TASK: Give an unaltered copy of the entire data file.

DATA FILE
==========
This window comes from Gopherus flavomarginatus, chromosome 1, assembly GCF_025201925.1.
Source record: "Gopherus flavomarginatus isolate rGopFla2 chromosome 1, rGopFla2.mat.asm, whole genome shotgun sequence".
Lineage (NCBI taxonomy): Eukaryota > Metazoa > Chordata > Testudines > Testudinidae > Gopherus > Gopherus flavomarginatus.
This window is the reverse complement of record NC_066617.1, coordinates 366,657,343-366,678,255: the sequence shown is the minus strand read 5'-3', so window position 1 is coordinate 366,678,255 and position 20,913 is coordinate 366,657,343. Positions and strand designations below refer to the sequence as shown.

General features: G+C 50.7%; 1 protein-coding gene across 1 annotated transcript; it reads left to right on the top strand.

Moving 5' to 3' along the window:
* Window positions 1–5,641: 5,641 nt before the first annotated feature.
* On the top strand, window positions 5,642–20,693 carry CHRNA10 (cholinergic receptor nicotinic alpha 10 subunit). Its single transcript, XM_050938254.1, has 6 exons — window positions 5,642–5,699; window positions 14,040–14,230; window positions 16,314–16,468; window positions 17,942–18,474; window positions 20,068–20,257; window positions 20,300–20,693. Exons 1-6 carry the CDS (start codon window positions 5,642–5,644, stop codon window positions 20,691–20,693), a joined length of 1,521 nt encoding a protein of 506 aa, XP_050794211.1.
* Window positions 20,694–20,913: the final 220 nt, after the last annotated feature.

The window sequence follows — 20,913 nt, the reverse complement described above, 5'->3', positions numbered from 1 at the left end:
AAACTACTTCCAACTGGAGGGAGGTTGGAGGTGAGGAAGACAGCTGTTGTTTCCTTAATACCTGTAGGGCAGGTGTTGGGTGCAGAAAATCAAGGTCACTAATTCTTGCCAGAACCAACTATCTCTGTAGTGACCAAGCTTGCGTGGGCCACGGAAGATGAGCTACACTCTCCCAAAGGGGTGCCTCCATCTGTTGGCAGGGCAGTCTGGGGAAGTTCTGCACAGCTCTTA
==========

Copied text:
This window comes from Gopherus flavomarginatus, chromosome 1, assembly GCF_025201925.1.
Source record: "Gopherus flavomarginatus isolate rGopFla2 chromosome 1, rGopFla2.mat.asm, whole genome shotgun sequence".
Lineage (NCBI taxonomy): Eukaryota > Metazoa > Chordata > Testudines > Testudinidae > Gopherus > Gopherus flavomarginatus.
This window is the reverse complement of record NC_066617.1, coordinates 366,657,343-366,678,255: the sequence shown is the minus strand read 5'-3', so window position 1 is coordinate 366,678,255 and position 20,913 is coordinate 366,657,343. Positions and strand designations below refer to the sequence as shown.

General features: G+C 50.7%; 1 protein-coding gene across 1 annotated transcript; it reads left to right on the top strand.

Moving 5' to 3' along the window:
* Window positions 1–5,641: 5,641 nt before the first annotated feature.
* On the top strand, window positions 5,642–20,693 carry CHRNA10 (cholinergic receptor nicotinic alpha 10 subunit). Its single transcript, XM_050938254.1, has 6 exons — window positions 5,642–5,699; window positions 14,040–14,230; window positions 16,314–16,468; window positions 17,942–18,474; window positions 20,068–20,257; window positions 20,300–20,693. Exons 1-6 carry the CDS (start codon window positions 5,642–5,644, stop codon window positions 20,691–20,693), a joined length of 1,521 nt encoding a protein of 506 aa, XP_050794211.1.
* Window positions 20,694–20,913: the final 220 nt, after the last annotated feature.

The window sequence follows — 20,913 nt, the reverse complement described above, 5'->3', positions numbered from 1 at the left end:
AAACTACTTCCAACTGGAGGGAGGTTGGAGGTGAGGAAGACAGCTGTTGTTTCCTTAATACCTGTAGGGCAGGTGTTGGGTGCAGAAAATCAAGGTCACTAATTCTTGCCAGAACCAACTATCTCTGTAGTGACCAAGCTTGCGTGGGCCACGGAAGATGAGCTACACTCTCCCAAAGGGGTGCCTCCATCTGTTGGCAGGGCAGTCTGGGGAAGTTCTGCACAGCTCTTA